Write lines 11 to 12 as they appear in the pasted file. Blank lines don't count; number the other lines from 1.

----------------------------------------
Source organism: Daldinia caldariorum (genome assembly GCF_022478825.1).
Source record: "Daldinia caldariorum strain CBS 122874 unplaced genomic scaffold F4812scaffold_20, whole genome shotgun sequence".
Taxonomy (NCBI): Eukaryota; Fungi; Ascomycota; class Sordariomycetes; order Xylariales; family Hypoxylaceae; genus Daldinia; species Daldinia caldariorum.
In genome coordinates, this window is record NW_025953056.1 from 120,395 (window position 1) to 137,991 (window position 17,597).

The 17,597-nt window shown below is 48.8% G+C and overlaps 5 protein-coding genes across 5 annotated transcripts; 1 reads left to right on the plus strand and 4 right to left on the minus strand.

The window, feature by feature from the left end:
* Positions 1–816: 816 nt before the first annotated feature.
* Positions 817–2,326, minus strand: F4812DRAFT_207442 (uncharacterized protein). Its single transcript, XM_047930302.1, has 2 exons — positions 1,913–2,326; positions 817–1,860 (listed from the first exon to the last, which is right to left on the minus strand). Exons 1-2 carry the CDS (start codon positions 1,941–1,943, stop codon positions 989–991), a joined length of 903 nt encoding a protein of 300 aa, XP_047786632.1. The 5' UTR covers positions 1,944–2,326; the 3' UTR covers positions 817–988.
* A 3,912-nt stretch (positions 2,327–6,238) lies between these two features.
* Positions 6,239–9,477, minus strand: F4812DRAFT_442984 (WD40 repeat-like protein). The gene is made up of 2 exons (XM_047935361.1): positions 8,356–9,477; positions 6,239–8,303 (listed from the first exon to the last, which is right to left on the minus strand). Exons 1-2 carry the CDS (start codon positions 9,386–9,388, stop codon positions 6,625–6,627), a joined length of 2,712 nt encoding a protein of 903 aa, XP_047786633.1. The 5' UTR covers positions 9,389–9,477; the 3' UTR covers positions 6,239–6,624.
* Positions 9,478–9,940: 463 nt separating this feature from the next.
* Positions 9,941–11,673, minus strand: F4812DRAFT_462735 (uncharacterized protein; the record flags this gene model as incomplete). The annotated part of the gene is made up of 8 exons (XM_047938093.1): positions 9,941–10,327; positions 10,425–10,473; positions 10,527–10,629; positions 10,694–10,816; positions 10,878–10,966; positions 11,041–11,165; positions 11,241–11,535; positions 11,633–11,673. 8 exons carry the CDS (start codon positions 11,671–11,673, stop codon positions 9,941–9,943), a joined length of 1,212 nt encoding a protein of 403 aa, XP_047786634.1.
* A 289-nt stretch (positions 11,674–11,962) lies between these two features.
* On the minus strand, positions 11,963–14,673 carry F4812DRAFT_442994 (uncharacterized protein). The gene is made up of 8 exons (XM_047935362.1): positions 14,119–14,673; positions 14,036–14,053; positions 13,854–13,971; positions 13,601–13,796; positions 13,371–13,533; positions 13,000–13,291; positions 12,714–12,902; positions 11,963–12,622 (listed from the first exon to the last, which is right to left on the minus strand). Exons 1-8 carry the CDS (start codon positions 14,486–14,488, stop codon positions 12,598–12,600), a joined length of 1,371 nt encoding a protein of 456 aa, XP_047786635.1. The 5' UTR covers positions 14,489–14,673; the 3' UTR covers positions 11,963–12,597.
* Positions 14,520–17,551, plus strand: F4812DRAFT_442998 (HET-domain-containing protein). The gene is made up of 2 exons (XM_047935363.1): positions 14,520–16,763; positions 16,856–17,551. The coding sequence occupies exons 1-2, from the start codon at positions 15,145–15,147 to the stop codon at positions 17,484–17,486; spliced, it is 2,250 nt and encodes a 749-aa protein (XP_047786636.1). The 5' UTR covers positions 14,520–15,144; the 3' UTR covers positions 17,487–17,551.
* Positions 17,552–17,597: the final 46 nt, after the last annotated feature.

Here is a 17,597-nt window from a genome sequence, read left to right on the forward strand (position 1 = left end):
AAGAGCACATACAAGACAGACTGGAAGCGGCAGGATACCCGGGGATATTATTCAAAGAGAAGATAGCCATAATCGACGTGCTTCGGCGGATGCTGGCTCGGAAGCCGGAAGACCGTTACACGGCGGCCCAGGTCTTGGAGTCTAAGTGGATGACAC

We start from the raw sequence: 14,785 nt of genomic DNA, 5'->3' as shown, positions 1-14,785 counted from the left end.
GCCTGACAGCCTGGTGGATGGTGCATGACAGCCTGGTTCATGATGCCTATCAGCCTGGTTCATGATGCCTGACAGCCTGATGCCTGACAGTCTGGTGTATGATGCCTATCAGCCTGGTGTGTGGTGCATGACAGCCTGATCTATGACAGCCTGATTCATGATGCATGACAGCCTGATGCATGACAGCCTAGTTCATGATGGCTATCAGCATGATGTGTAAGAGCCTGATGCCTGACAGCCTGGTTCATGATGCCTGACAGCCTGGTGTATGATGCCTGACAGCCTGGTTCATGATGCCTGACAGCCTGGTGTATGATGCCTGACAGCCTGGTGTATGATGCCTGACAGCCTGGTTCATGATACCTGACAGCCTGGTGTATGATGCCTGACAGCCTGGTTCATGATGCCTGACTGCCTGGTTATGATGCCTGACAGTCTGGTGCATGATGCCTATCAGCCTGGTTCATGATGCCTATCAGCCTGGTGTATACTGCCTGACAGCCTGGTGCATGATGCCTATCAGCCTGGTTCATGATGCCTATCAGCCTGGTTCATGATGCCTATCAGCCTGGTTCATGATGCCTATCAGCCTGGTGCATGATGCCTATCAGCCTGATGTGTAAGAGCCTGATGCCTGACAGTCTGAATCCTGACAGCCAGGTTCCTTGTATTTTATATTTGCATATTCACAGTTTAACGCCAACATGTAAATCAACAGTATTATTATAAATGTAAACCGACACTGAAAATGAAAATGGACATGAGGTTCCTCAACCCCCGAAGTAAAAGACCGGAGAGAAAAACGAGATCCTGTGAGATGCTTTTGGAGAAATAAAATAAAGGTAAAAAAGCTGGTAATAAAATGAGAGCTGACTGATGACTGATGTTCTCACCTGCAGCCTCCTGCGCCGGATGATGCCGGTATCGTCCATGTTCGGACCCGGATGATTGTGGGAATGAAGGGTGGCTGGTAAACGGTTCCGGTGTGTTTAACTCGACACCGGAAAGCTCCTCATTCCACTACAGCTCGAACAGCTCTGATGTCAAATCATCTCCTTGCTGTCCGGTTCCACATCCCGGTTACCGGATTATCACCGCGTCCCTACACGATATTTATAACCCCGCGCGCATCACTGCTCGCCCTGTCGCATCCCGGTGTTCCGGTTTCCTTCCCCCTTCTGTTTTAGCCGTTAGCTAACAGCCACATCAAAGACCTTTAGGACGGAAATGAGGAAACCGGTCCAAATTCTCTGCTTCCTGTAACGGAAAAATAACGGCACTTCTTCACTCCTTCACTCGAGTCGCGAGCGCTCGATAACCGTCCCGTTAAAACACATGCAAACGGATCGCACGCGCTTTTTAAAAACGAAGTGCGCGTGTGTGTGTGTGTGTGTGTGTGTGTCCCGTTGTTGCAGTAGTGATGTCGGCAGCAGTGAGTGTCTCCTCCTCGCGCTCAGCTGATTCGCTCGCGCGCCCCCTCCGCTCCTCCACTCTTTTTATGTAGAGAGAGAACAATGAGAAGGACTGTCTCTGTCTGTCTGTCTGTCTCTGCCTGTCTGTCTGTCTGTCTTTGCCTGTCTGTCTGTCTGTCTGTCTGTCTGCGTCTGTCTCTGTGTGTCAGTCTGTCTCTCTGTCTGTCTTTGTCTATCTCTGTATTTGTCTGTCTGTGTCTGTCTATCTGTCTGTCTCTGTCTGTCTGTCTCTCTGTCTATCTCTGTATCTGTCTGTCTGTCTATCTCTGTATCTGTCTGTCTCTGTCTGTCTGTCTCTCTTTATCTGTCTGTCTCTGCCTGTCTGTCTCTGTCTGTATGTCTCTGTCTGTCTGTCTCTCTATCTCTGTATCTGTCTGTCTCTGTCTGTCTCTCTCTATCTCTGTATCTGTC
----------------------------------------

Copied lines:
* Positions 9,478–9,940: 463 nt separating this feature from the next.
* Positions 9,941–11,673, minus strand: F4812DRAFT_462735 (uncharacterized protein; the record flags this gene model as incomplete). The annotated part of the gene is made up of 8 exons (XM_047938093.1): positions 9,941–10,327; positions 10,425–10,473; positions 10,527–10,629; positions 10,694–10,816; positions 10,878–10,966; positions 11,041–11,165; positions 11,241–11,535; positions 11,633–11,673. 8 exons carry the CDS (start codon positions 11,671–11,673, stop codon positions 9,941–9,943), a joined length of 1,212 nt encoding a protein of 403 aa, XP_047786634.1.